December 27, 2008
With the holiday season around, there must have been a lot of sweet stuff going around in the form of cookies and cakes at your home... here is a nice change.
You could put this burrito together with stuff you have on hand.
This is just another way to eat burritos. Veggie burritos are pretty bland from where I get them. So only way to have them like I want them was to make my own.
Stuffed them with home-made rice flavored with red chard (getting my greens that way)
And this was my first time using tempeh, I would have preferred baked tofu though.
Use any veggies you have on hand, a dollop of sour cream or avocado would finish it off nicely.
Makeshift Burrito with Red Chard rice, Tempeh and Veggies
Whole grain tortillas - 1 or 2 per person
Cooked brown rice - 3 cups
Red Chard - A bunch
Tempeh - A small packet (Cooked according to package instructions)
Cabbage, Carrots & Zucchini - As much as you want, roasted
Jalapenos - A few sliced
Salt - To taste
Pepper - To season
Olive oil - To roast veggies and for making rice
Clean and cut red chard. In a pan add oil on medium heat, add the greens along with stems (cut). Add salt and pepper and saute. No more flavors are needed, but you may
add mexican spice seasoning if you prefer, to the rice.
In a griddle, cook tortillas on both sides with a little oil.
To assemble, stack veggies, cooked tempeh, and the rice in the tortilla and roll as you would a burrito.
Wrap in paper/ foil and serve.
You are all set! There goes an easy way to get nutritious food into your tummy.
December 22, 2008
This recipe was requested by a co-blogger. And here it is!
Adai as we traditionally call it, is basically a mix of lentils and rice ground together to form a batter. And then formed into crepes on a griddle and cooked on both sides.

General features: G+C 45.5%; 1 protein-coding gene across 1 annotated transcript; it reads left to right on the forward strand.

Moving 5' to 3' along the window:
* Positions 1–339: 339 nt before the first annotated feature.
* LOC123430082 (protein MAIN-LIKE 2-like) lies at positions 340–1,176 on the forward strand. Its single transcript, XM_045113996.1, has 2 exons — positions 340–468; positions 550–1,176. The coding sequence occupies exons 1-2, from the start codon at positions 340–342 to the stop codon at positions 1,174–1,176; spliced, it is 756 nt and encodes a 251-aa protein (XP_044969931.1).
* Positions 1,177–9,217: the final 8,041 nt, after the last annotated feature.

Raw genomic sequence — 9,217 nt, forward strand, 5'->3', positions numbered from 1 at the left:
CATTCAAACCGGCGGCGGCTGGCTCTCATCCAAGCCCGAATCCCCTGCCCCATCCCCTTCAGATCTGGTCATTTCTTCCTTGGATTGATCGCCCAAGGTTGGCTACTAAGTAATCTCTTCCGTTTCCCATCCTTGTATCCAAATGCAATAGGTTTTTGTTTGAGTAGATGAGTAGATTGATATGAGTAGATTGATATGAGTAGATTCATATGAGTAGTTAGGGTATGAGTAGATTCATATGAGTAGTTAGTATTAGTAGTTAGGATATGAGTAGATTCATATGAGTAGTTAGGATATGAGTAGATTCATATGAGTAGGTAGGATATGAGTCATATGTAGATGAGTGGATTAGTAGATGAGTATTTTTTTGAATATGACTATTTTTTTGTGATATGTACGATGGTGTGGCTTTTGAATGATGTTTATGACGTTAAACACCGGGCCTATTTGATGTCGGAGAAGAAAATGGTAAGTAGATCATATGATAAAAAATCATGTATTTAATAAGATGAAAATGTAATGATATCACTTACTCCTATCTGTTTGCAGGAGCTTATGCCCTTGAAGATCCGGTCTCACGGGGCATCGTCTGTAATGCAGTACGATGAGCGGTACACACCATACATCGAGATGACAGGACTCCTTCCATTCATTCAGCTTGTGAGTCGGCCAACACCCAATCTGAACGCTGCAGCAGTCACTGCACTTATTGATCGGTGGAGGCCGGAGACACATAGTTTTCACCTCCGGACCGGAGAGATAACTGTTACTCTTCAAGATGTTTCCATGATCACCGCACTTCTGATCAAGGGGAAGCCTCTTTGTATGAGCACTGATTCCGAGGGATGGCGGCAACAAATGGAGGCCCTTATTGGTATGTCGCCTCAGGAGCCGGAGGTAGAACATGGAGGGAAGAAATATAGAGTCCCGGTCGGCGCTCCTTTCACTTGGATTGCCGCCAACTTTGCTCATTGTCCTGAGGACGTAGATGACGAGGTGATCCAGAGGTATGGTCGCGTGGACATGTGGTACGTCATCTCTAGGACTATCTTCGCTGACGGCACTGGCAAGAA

And what makes my method easier? Here is why...
Originally, rice is soaked along with the lentils and ground together, there are specific grinders that are used for this purpose.
Since I don't have the heavy duty grinder, I use the normal blender.
Now, here is the problem with using normal blenders... it might be too much stress on the machine to grind soaked rice, and also if you are using a very powerful blender, it produces heat (you can feel the contents warming up) which eventually cooks the batter even while it is grinding. Not good!
To avoid the problem, I used "Idli Rava" - Cream of Rice instead of the actual rice.
There is no need to grind this. The only grinding you will be doing is for the soaked lentils (which is relatively easy on the blender)
Also remember to add enough water, so the blender does not heat up.
(Detailed instructions below in the recipe)
I have used four different types of lentils for this recipe. All of them can be found in an Indian grocery store. Mung and Split chick peas (Channa dal) can be found in the bulk section of your regular grocery store (if it has one).
You may use whole or split Mung beans for this recipe. Both give a different taste and are both great. I personally like the whole green mung dal for this.
There is no need to ferment the final batter, you may proceed making crepes as it gets done. And not having to grind the rice saves on a lot of time and energy.